The phlebotomist was a young woman — not the type whose age imparts a lack of skill or experience, but instead an intense, concentrated energy. Or at least that was my hazy impression through the surgical mask, face shield, bouffant, and oversized blue lab coat, which made it downright difficult to pick out any of her individual features. From Monday to Saturday she found veins in the arms of New Yorkers inside this converted synagogue. In a year, she thought, I’ll be back in a real hospital.
This morning my left cephalic vein was her target. She moved instinctually from point to point, the muscle memory of a thousand interactions identical to this one guiding her. Her loose lab coat fluttered about her arms, trying to keep up. I was tense, sweating, feeling a little nauseous under my cloth mask. She hardly noticed. She uncapped the needle, screwed in the syringe, and tied a tourniquet in one liquid motion, and I thought about a conductor I’d seen at Lincoln Center back when we were still allowed to do dangerous things like go to the orchestra.
“Just so you know, I sometimes faint when I see — “
“Nothing to worry about,” she said.
The cold steel went in clean. The initial pierce stung, but it was the sensation that followed — how straight and solid and unyielding and unnatural it felt against my hapless flesh — on which my attention settled.
“I don’t feel so hot,” I said.
“You’ll be fine,” she said.
She advanced the catheter, widening her bulls-eye puncture. A trickle of black-red blood dripped down my arm, settling in the crook of my elbow. My stomach flipped over once, twice, three times. I suddenly felt a great sympathy for balloons and waterbeds — things whose insides could be set loose by a wayward pinprick.
“I think I’m going to be sick.”
“Just this tiny bit,” she said, holding up a green-topped tube.
My vision started to narrow. I could hear a faraway rushing in my ears. The tube was half-full of my blood. She pulled one end of the tourniquet and it miraculously undid itself, like a magician’s silk knot. I felt my bicep spring free and my stomach turned over again. The tube was three-fourths full.
“Feeling ok? Want some juice?” Having fulfilled her goal, she warmed.
“You’re my fifth one today who turned white then green then gray. Everyone is just more anxious, I guess. Drink this. Don’t get up until you’re steady! You’ll get your results in twenty-four hours. If you have questions, call that number they gave you.”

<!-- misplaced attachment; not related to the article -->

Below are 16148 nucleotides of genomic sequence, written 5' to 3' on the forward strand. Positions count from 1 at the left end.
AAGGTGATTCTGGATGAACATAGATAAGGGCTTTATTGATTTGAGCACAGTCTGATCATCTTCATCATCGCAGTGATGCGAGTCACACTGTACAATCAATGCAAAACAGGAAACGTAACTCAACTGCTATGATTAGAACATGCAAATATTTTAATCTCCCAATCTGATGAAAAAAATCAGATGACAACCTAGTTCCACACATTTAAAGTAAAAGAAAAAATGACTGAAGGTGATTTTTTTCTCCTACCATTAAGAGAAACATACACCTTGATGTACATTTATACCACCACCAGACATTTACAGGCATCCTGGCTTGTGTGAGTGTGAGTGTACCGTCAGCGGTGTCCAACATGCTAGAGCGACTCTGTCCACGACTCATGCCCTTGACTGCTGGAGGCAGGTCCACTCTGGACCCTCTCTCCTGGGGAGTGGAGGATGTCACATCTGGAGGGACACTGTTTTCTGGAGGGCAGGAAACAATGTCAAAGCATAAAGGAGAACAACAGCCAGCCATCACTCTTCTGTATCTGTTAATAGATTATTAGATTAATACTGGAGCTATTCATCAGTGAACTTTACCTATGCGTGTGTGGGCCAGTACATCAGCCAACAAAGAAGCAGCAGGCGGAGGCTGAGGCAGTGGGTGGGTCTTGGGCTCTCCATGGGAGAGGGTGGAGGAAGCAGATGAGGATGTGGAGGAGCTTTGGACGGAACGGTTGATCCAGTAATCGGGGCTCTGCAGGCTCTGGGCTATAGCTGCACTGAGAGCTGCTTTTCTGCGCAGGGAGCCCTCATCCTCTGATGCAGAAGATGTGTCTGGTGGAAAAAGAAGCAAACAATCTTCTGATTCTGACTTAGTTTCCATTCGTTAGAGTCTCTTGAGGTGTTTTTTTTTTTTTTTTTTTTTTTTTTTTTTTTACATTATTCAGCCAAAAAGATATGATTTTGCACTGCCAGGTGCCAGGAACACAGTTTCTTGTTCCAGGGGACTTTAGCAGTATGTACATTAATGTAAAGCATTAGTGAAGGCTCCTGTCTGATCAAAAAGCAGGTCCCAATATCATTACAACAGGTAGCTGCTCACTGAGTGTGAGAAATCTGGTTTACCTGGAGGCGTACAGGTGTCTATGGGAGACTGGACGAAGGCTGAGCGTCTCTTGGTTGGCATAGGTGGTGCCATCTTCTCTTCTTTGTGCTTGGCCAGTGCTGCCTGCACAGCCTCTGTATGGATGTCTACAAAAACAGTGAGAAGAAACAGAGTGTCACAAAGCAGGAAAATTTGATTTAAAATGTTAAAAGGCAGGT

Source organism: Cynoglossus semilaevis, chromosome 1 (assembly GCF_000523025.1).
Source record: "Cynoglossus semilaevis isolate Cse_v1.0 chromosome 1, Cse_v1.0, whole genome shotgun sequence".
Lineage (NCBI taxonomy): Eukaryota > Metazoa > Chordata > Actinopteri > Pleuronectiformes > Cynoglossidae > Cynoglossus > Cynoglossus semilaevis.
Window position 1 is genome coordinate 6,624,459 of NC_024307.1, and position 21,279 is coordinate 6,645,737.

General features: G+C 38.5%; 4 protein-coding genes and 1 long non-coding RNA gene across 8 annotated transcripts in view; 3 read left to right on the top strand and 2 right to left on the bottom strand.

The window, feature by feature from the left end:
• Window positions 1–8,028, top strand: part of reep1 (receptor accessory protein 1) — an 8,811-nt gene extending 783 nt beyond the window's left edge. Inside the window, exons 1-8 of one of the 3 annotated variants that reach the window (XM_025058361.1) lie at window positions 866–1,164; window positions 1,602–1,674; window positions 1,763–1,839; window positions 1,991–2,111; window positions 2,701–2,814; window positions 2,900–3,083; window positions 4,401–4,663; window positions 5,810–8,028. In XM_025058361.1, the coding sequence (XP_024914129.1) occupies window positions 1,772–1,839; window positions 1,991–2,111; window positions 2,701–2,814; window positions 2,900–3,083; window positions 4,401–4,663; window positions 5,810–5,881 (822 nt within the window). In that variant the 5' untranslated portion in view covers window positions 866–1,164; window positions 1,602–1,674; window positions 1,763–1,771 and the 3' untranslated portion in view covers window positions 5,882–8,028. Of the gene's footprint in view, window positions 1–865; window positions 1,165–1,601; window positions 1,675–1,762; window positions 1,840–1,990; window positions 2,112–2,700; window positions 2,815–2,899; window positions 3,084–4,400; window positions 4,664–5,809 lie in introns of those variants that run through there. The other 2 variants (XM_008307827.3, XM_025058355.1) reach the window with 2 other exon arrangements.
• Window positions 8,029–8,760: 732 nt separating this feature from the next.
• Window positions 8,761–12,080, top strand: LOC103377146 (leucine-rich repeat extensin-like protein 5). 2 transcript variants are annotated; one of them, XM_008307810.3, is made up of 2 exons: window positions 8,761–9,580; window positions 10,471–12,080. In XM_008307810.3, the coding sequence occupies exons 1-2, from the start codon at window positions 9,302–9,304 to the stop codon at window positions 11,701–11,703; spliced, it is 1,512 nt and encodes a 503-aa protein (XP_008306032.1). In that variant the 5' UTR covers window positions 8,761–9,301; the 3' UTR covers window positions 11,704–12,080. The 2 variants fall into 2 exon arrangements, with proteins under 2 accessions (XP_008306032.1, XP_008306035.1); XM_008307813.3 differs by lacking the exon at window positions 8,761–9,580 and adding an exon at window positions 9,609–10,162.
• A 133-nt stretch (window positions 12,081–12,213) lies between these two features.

She was nearly to the door by the time I unglued my tongue from the floor of my mouth.
“What if I’m pos-”
“Remember,” she said, seeming to read my mind, “We don’t know what these results mean yet, so don’t go getting all reckless. And drink that juice.”
A day later I met Ella and Kelly in Central Park, at a picnic table next to the reservoir. They were silently scrolling through their phones, following digital breadcrumbs to determine their own recent movements. From across the table, I spotted a handwritten chart with three columns. I strained to read the upside-down words.
“But you said on the phone, we shared drinks, correct?” Ella’s sudden interjection broke my concentration.
“Yes! We did.”
“Are you positive?” Kelly broke in.
It dawned on me they had rehearsed this part.
“Yes. Positive. Absolutely. I remember because I ordered a boulevardier and you didn’t know what it was, and you insisted on trying it even after I told you that you wouldn’t like it and then you tried it and hated it,” I said.
“Oh right, I do remember that,” she said, a little deflated.
It was hot and my upper lip was beginning to sweat under my mask. Kelly opened a black leather journal, smoothing January flat to the table. Over her shoulder, Ella considered the blank page for a moment.
“Here,” she pointed.
“On the 11th. Your birthday party.”
“You think it happened then?”
“No, we think it happened after then because otherwise we all would’ve got it.”
Kelly flipped to February, then March and April, speeding through the year while chewing her nails. They exchanged dark looks.
“You see this?” Ella spun the chart around to face me, right-side up. At once I saw the chart was actually a list of names on the left, with all the people that person saw and on what date, listed on the right. She jabbed the middle column with her pointer finger. My name was circled in thick black ink. Sweat dripped into my mouth.
“You are the only person who saw me, her,” swiveling her finger to Kelly, “but not Henry, after the 11th but before New York went into lockdown.”
“So it must’ve been you,” Kelly interjected again.
“Not that it matters or anything.” We just thought you should know.”
“Yeah, we thought you should know. And a contact tracer called Kelly last night.”
“I wasn’t expecting it, it was just like, out of nowhere, so I told them too.”
“We told them everything.”
“They might call you, just so you know.”
“In case they call you.”
My phone buzzed inside my bag.
Geena Ianni is a Tri-Institutional MD-PhD student in New York City. She is currently completing her PhD at Rockefeller University, where she studies the neuroscience of social behavior.